said continuous wave generated by said radio frequency interrogator device has a frequency compatible with said tuned circuit;
18. A system for identifying and reading a sensor value according to
19. A system for identifying and reading a sensor value according to
20. A system for identifying and reading a sensor value according to
This present application claims priority from U.S. provisional application No. 60/763,315 having the same tile as the present invention and filed on Jan. 30, 2006.
This invention relates to radio frequency identification (RFID) devices, and more particularly, to RFID based sensors, the data acquired from which is read by an interrogator.
Radio frequency identification devices generally comprise RF tags and a read-out device that is usually called interrogator or integration reader. The interrogator generates a continuous wave (CW) RF carrier that is used by the tag as a power source to modify the amplitude of the CW carrier by loading and unloading its antenna with stored digital codes. The modulated backscattering signals are then reflected back to the interrogator and demodulated, and thereby, the information stored in tags is read by the interrogator. RFIDs tags can be read through water, paint, dirt, wood, plastics, and human bodies. They are used broadly in security systems, electronic access cards, and inventory management systems.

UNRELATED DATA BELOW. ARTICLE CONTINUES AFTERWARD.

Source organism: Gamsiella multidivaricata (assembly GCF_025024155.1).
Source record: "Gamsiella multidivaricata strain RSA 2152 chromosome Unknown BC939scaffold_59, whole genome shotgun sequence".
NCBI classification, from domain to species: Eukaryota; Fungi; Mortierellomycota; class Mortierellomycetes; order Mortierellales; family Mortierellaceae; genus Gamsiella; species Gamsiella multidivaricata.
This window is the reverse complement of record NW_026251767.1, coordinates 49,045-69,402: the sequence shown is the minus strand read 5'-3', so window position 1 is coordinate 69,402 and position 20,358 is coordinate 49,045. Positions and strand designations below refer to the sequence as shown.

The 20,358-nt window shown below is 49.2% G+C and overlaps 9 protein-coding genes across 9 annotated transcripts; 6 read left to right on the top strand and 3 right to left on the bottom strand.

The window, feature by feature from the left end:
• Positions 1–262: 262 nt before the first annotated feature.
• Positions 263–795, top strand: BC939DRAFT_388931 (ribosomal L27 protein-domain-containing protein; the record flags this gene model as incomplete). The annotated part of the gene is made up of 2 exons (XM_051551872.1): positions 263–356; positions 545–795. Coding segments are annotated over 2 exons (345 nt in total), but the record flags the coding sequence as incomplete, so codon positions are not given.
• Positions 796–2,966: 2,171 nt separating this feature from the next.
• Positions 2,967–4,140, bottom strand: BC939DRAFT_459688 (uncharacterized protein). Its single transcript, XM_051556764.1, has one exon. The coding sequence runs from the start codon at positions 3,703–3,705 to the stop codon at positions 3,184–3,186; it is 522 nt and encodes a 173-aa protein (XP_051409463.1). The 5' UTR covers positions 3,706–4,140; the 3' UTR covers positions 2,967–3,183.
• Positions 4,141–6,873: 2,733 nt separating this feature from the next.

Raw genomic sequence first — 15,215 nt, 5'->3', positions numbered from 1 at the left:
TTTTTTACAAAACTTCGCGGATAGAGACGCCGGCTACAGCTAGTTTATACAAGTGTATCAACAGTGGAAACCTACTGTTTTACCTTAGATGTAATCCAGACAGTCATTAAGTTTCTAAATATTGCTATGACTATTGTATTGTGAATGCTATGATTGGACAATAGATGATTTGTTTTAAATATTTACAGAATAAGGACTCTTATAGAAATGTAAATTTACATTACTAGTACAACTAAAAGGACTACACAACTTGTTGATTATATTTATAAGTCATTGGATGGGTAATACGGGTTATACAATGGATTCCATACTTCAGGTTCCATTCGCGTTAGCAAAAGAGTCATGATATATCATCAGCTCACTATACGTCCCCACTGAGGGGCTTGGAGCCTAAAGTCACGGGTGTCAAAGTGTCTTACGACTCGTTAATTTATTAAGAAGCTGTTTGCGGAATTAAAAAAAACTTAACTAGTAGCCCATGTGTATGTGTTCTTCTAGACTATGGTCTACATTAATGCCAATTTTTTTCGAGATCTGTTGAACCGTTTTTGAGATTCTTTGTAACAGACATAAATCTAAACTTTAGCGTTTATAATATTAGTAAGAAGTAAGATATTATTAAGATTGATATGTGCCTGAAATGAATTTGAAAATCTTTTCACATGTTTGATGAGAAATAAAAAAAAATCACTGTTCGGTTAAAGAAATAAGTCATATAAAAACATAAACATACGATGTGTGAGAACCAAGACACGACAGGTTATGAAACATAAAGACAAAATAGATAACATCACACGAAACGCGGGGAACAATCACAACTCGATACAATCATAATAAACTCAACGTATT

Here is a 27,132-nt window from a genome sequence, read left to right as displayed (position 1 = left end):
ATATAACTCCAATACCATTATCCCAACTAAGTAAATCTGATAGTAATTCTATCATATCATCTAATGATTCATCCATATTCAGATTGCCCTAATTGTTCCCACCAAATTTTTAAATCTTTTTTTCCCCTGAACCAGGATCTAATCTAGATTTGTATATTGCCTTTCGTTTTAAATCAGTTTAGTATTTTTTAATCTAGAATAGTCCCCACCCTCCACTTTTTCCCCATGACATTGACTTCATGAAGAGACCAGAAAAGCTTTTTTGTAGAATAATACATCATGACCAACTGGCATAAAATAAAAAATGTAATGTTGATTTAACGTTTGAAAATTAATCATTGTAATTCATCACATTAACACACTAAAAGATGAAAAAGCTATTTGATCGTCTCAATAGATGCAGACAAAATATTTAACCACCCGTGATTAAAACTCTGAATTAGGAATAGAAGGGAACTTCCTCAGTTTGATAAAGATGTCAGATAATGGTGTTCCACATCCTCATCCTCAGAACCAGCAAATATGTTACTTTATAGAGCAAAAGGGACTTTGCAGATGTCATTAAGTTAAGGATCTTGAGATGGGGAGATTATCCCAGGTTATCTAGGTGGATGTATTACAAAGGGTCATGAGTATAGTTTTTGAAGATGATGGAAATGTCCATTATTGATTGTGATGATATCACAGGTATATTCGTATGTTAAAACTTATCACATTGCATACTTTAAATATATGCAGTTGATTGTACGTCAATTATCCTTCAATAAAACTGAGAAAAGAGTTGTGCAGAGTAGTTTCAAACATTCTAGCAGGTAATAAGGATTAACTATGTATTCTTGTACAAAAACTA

RFIDs can also be used with sensors. In this application, typically, physical or chemical properties of an object, such as temperature, humidity, pressure, speed, pH, and acceleration, are detected as analog electrical signals. Then an Analog to Digital Converter (ADC) is employed to convert the analog signals into digital signals, which are read by the interrogator during a sampling cycle. Generally, an ADC compares the analog input voltage with a reference voltage in generating digital signals. Therefore, to obtain an accurate result, a high precision and stable reference voltage source is needed, and the variation of input voltage during sampling should be minimized. However, the power supply of RFID tags is usually generated by converting CW to direct current (DC). It is not easy to obtain a precise reference voltage without using an embedded battery cell. On the other hand, the signal sensing and A/D need extra power consumption, which needs a more powerful CW or closer operation range.